The nose is a part of your cat’s respiratory system and its role is to take in (inhale) and push out (exhale) air. It is composed of the external nares (nostrils) which are separated by the bony septum, the nasal planum (where the nose leather/nostrils are located), philtrum, the line that runs from down nasal planum and between the lips, nasal cavity and the turbinates, which are thin, scroll-like bones within the nasal cavity that filter out dust and warm and humidify incoming air. These bones are lined with a mucous membrane known as the mucociliary blanket which contains blood vessels and nerves. This traps bacteria and irritants and is your cat’s first line of defence against infection.
The sense of smell is already developed when the kitten is born. Each kitten is able to distinguish not only the smell of their mother but also locate the nipple by scent. Most kittens have a preferred nipple they will nurse from.
Smell is extremely important for your cat’s appetite. If he can’t smell, he will not eat. Upper respiratory infections which have a tendency to block the nose can cause your cat to lose his sense of smell. It is important to keep the nose clean of discharge and if he is off his food, try warming it which makes the smell somewhat stronger.
Cat nose shape:
The shape of cat’s noses varies. From the snub of the Persian and Exotic to the long “Roman nose” of the Birman cat. You will often see the term “nose break” used to describe the shape of the nose on certain cat breeds, nose stop is another description commonly used in the cat fancy.
Your cat’s sense of smell:
The cat’s sense of smell (also known as olfaction) is considerably better than that of humans, but not as good as the dog’s. Smell plays a number of roles for your cat.
It is used to communicate, two cats meeting will sniff each other face to face and then face to anus.
Cats also use scent glands to mark territory.
A female in heat will give off odours to let males in the area know she is receptive to mating.
Enhances the sense of taste.
Serves to warn the cat if food is off.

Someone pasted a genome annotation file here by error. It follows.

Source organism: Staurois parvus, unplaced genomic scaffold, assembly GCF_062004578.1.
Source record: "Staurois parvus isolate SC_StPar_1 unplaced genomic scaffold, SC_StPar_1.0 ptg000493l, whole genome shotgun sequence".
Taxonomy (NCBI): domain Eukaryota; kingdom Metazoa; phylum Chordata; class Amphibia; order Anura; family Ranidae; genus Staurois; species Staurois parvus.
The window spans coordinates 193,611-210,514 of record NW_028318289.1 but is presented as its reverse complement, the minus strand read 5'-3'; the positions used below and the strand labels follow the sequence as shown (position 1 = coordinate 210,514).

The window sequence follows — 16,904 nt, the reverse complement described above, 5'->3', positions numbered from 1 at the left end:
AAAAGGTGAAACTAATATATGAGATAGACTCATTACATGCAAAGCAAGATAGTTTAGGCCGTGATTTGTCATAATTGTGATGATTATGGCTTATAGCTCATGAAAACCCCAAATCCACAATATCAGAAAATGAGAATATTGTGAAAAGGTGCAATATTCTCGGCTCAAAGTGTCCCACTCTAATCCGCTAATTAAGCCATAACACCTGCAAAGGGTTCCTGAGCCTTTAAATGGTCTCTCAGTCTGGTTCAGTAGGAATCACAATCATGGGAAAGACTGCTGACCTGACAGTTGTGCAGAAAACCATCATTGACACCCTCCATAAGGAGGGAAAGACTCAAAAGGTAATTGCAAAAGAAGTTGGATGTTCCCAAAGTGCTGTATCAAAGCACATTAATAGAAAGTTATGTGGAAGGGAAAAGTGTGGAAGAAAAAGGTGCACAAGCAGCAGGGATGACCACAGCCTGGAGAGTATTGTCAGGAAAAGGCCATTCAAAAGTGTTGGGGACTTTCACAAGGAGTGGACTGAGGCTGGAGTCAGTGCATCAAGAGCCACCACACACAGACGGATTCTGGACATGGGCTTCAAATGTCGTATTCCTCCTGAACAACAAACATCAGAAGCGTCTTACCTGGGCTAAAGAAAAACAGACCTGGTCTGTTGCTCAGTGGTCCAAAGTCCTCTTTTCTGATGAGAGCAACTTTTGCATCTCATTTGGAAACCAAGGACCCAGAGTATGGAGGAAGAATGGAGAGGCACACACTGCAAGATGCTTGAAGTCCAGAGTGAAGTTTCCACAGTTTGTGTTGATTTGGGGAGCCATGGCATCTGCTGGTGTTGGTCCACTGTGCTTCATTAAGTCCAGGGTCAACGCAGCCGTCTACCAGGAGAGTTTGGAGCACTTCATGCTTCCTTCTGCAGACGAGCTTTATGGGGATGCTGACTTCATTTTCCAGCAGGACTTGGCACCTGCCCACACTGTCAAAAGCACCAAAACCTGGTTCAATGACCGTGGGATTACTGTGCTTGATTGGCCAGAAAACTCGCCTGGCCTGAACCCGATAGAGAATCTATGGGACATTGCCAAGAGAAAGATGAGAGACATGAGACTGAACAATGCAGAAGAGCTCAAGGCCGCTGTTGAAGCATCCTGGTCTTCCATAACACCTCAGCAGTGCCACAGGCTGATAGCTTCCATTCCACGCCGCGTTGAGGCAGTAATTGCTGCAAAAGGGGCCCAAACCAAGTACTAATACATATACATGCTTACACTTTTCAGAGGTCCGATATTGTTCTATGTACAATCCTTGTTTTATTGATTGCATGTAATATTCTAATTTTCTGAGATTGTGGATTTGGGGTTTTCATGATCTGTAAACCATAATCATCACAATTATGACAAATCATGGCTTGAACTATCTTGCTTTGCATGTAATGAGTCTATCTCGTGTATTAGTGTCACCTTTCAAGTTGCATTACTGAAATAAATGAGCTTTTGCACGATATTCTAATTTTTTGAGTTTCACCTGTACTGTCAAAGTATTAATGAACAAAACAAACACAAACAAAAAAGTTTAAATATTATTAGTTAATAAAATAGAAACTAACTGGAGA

Should a cat’s nose be wet or dry?
A cat’s nose may be wet or dry depending on many factors such as humidity, temperature etc. A dry nose can be an indicator your cat isn’t well and may be dehydrated or running a fever, but it’s not a definitive diagnosis. A perfectly healthy cat may also have a dry nose under the right conditions (low humidity for example). If you are worried your cat’s nose is dry and he may be sick, look for other signs such as loss of appetite, lethargy etc. These are better indicators.
What smells don’t cats like:
As a rule of thumb, cats don’t like strong odours, which is why it’s not recommended to use strong smelling cleaning products in their litter trays as the residual smell can put cats off using the trays.
It is said that cats have a strong dislike of the following:
Sometimes it will be necessary for your veterinarian to examine your cat’s nose internally. Examination of the nose requires the use of a fine tube known as an endoscope which has a light and a video camera. Naturally, due to the somewhat invasive nature of the test, general anaesthesia is required to perform this procedure.
Your cat’s nose leather:
The nose leather is the naked skin around the nostrils. In the cat is as unique as our fingerprint, no two noses are the same. The colour of the nose leather depends on your cat’s colour, and may be pink, brick red, black, blue, lavender, chocolate or brown. In some breeds, such as the Chinchilla, the nose leather is outlined by a pencil coloured grey. As you can see in the image at the beginning of this article, some cats even have freckles on their nose.
http://www.cat-world.com.au/wp-content/uploads/2013/04/cat-nose444.jpg270420adminhttp://www.cat-world.com.au/wp-content/uploads/2017/06/header-object-300x70.pngadmin2013-04-09 04:35:212017-06-09 03:10:56Cat Nose - All About Your Cat's Nose